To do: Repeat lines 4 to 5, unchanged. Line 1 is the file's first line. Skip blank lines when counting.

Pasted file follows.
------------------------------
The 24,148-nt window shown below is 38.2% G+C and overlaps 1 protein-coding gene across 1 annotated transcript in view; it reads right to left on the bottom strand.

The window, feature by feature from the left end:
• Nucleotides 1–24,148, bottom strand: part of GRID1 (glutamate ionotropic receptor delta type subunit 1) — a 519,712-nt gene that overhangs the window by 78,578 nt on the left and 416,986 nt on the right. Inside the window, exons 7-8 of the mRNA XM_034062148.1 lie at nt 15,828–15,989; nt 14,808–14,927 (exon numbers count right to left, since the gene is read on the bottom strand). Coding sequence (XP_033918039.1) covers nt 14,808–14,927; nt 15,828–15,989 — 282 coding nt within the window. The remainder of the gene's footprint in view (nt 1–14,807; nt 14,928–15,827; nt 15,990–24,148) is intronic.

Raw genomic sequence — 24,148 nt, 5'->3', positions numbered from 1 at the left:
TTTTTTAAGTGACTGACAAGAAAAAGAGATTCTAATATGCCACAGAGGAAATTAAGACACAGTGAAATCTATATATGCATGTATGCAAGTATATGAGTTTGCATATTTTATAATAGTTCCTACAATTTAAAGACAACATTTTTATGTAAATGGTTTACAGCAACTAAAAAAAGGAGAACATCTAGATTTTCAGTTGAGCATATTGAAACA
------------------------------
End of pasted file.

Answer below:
Raw genomic sequence — 24,148 nt, 5'->3', positions numbered from 1 at the left:
TTTTTTAAGTGACTGACAAGAAAAAGAGATTCTAATATGCCACAGAGGAAATTAAGACACAGTGAAATCTATATATGCATGTATGCAAGTATATGAGTTTGCATATTTTATAATAGTTCCTACAATTTAAAGACAACATTTTTATGTAAATGGTTTACAGCAACTAAAAAAAGGAGAACATCTAGATTTTCAGTTGAGCATATTGAAACA